In David versus Goliath fashion, Christine Palmerton, owner of a small business and the brand Nautigirl, overcame a challenge to her trademark registration by mega brand Nautica. Palmerton had a U.S. trademark registration for her Nautigirl logo, which included the word Nautigirl and an image of a sassy looking sailor woman. Nautica claimed that Palmero’s brand was too similar to its brand and sought cancellation of her mark. After nearly three years of litigation and the support of a law school pro bono clinic, the U.S. Patent and Trademark Office sided with Palmerton.
This story starts with Palmerton recognizing early on the value of branding. She filed a trademark application for her logo in 2008. Her logo, which is a woman in sailing clothing standing behind a ship’s wheel and holding a martini glass, was granted trademark registration in 2009 in several classes including tote bags, mugs, and playing cards. Nautica apparently didn’t notice here filing at that time as the mark went through the USPTO without opposition.
But Nautica did take notice in 2013. That’s when Nautica’s trademark attorneys sent Palmerton a cease-and-desist notice. The notice demanded that Palmerton stop using the Nautigirl name and logo, and destroy any merchandise that referenced the brand. Nautica claimed that the Nautigirl name was too similar to its name and that consumers would be confused as to whether there was some connection between Nautigirl and Nautica.
Nautica probably expected little resistance from a small company like Nautigirl, but Palmerton wasn’t going to back down without a fight. She enlisted the help of the Intellectual Property and Entrepreneurship Clinic at Suffolk University Law School. The group took on Palmerton’s case pro bono and utilized the help of 3rd year law students. In arguments before the Trademark Office, they pointed out how because of the differences in branding and logo design, there was really no likelihood of consumer confusion. Their arguments persuaded the Trademark Trial and Appeal Board to side with the small business and grant victory to the little guy.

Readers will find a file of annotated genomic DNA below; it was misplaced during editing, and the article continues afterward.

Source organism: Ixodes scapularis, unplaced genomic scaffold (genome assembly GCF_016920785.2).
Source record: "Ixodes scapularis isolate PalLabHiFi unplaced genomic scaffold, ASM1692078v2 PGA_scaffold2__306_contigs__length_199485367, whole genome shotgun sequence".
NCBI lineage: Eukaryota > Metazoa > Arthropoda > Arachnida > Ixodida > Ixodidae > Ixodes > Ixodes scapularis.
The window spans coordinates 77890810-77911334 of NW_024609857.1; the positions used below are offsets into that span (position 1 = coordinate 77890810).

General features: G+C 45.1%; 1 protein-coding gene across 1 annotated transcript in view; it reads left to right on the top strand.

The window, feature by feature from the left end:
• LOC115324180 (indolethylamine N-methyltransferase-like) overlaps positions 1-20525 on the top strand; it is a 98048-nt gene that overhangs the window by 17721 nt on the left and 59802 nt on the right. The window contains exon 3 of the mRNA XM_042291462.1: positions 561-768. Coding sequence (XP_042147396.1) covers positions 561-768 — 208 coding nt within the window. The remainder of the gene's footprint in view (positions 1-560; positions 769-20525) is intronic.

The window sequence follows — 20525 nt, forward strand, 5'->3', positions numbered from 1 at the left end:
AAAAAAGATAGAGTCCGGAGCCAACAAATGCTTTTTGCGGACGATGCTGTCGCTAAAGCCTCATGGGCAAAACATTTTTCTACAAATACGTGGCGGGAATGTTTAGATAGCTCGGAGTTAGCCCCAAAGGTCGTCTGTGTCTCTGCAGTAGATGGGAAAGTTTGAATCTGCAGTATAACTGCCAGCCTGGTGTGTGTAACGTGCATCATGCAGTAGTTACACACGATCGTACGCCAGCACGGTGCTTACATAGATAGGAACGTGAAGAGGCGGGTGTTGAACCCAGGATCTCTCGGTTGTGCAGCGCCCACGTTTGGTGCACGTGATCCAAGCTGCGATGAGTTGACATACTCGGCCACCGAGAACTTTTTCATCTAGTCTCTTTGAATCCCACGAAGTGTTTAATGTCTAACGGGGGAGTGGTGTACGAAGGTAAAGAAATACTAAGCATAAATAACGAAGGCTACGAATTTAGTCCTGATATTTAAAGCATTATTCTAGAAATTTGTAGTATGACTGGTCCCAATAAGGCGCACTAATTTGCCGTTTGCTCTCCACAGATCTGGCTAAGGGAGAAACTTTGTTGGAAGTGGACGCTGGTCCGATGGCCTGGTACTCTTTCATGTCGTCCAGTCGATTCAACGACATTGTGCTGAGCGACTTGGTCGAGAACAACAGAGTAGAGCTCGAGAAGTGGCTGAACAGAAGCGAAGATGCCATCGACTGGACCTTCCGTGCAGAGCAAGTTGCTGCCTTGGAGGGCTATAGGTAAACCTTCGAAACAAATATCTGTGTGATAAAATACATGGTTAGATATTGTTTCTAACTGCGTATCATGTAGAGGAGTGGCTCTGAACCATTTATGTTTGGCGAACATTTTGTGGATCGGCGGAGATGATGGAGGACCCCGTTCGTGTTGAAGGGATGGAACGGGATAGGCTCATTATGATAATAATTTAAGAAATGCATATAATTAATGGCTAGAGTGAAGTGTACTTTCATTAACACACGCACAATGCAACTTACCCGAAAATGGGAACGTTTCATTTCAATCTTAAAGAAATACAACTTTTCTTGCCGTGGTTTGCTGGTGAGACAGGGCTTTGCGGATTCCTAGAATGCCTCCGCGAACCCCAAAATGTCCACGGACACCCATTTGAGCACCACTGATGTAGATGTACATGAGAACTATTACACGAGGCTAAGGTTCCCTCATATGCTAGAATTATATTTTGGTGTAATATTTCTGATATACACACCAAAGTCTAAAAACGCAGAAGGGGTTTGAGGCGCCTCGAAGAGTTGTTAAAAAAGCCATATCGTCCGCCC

Trademark fights against large corporations can be difficult because of the costs which are more difficult to absorb by small businesses. The Nautigirl case, though, demonstrates how a small businesses may develop and protect their brand even against some of the largest companies. Large companies have big budgets and can try to quickly squash up-and-coming competitors. In some cases the large companies may have reasonable grounds for enforcing their trademark rights, but not always.
That’s why it there is great value in involving a trademark attorney early on in the development of your business. If you are starting a new business or launching a new product, please contact the attorneys at Trademark Access. Let our experience protect you.